Video Ebola Economic Toll Stirs W. Africa Food Security Concerns

The World Bank said Wednesday that it expects the economic impact of the Ebola outbreak on the sub-Saharan economy to cost somewhere betweenf $3 billion to $4 billion - well below a previously-outlined worst-case scenario of $32 billion. Some economists, however, paint a gloomier picture - warning that the disruption to regional markets and trading is considerable. Henry Ridgwell reports from London.
Video

Video Mexico Protests Escalate Over Disappearances

Protests in Mexico over 43 students missing since September continue to escalate, reflecting growing anger among Mexicans about a political system they view as corrupt, and increasingly tainted by the drug trade. Mounting outrage over the disappearances is now focused on the government of President Enrique Pena Nieto, accused of not doing enough to end insecurity in the country. More from VOA's Victoria Macchi.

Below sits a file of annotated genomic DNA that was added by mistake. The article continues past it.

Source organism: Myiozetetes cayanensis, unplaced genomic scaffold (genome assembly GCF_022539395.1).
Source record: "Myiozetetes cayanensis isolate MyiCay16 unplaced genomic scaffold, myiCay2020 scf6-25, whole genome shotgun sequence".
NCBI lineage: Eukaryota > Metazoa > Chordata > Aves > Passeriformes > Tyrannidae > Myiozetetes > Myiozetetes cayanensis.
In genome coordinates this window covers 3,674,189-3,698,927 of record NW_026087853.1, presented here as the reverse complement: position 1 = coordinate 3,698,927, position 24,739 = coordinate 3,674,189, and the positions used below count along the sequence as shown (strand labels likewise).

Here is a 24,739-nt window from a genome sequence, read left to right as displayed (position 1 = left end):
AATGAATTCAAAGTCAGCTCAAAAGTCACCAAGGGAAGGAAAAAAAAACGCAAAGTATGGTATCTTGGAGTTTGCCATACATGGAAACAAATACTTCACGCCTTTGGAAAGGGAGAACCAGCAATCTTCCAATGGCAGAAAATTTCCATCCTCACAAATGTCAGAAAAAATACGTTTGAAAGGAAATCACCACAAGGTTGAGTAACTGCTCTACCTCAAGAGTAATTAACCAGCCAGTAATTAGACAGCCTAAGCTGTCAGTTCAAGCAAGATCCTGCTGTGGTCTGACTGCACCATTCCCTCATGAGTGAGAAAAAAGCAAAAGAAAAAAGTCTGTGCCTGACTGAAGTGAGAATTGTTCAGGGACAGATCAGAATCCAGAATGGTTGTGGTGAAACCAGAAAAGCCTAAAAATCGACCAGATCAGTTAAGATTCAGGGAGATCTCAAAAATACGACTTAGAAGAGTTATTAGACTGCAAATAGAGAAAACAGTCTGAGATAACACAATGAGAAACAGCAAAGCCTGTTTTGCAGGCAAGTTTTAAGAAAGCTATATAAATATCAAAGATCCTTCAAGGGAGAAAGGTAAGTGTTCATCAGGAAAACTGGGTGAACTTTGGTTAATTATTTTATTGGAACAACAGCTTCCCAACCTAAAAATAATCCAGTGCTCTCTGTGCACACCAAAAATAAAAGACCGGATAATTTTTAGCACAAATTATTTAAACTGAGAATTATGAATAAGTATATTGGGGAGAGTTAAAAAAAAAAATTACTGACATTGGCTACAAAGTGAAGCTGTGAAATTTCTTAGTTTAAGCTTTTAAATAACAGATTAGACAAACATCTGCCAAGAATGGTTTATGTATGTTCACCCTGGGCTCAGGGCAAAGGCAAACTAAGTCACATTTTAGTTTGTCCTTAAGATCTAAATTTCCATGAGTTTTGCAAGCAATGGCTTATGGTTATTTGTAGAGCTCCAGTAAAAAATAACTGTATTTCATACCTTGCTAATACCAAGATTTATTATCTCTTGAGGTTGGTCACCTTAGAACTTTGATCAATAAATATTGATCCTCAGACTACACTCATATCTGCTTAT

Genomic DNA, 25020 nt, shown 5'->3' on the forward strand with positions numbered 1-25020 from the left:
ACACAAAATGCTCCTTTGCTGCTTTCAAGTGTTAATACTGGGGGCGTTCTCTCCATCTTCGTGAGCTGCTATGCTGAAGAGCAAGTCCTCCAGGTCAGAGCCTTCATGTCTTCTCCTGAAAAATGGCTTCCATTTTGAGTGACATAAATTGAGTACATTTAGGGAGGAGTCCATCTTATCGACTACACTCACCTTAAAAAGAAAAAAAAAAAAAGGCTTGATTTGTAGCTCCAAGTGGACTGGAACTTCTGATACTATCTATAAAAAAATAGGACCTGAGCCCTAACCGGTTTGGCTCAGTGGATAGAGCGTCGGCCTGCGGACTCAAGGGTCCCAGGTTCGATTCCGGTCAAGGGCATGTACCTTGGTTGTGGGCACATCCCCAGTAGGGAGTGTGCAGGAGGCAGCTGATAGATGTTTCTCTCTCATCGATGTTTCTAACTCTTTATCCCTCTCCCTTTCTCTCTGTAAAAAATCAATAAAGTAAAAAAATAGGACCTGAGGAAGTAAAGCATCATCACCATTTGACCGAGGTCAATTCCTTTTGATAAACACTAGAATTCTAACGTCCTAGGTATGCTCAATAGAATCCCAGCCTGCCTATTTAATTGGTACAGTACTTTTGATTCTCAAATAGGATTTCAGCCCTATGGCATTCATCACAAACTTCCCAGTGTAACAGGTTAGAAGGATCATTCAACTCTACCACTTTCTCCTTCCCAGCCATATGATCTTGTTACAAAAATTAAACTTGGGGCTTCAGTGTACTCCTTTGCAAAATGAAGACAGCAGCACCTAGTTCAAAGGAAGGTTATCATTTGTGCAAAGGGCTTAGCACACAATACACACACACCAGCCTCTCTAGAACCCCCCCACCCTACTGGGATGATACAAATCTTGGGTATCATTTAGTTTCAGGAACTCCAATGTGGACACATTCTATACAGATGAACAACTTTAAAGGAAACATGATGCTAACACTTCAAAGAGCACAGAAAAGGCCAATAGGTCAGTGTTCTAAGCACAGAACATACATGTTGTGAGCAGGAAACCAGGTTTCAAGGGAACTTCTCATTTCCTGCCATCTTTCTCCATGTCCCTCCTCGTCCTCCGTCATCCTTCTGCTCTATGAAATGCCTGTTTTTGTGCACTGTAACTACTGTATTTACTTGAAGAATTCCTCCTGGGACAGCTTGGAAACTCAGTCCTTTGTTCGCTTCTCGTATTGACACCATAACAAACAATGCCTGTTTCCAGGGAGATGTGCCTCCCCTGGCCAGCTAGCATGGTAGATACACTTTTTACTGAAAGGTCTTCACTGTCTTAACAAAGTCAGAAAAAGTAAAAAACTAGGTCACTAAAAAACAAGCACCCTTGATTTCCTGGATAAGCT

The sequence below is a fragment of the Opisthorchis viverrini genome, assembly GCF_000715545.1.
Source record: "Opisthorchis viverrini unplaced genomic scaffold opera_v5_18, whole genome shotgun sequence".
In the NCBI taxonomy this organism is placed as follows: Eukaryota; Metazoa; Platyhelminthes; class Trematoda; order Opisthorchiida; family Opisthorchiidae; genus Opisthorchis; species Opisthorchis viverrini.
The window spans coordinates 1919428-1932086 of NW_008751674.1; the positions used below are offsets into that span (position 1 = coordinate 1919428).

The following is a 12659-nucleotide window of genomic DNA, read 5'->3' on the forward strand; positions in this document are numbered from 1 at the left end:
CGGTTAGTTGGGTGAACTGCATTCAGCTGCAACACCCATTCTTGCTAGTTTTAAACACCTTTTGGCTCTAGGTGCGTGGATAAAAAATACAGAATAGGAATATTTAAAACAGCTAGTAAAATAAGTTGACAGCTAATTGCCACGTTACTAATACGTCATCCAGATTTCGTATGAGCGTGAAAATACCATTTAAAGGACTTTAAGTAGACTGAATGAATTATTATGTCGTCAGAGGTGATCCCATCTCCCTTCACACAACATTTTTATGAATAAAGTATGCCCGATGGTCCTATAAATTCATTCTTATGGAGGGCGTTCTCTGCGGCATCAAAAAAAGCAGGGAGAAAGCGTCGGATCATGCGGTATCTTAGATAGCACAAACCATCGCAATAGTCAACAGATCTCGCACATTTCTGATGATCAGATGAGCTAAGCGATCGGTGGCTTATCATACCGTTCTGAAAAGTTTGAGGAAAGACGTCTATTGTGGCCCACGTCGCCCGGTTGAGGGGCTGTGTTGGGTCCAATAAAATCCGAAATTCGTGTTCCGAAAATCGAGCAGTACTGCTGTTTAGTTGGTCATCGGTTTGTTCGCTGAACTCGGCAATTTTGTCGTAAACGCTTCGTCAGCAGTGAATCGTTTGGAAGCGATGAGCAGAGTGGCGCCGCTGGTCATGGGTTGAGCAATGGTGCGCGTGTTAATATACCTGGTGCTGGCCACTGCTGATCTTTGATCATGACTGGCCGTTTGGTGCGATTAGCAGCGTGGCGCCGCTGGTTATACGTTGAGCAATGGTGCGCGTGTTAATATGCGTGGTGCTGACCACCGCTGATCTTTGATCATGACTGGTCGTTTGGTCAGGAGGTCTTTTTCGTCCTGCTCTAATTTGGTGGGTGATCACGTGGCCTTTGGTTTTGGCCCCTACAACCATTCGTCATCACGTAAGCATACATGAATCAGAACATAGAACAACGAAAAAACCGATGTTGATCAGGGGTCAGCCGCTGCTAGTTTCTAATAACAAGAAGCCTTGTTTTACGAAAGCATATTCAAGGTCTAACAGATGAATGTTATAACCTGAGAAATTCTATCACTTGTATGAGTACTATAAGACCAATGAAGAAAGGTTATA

Video

Video US Senate Votes Down Controversial Oil Pipeline - For Now

The U.S. Senate has rejected construction of a controversial pipeline to transport Canadian oil to American refineries. The $5 billion project still could be approved next year, but it faces a possible veto by President Barack Obama. As VOA’s Michael Bowman reports, the pipeline has exposed deep divisions in Congress about America’s energy future.
Video

Video Can Minsk Cease-fire Agreement Hold?

Growing tensions between government troops and separatists in eastern Ukraine further threaten a cease-fire agreement reached two months ago in the Belarusian capital of Minsk. Critics of U.S. policy in Ukraine say it is time the Obama administration gives up on that much-violated cease-fire and moves toward a new deal with Russia. VOA's Scott Stearns has more.
Video

Video Chaos, Abuse Defy Solution in Libya

The political and security crisis in Libya is deepening, with competing governments and, according to Amnesty International, widespread human rights violations committed with impunity. VOA’s Al Pessin reports from London.
Video

Video US Hosts Record 866,000 Foreign Students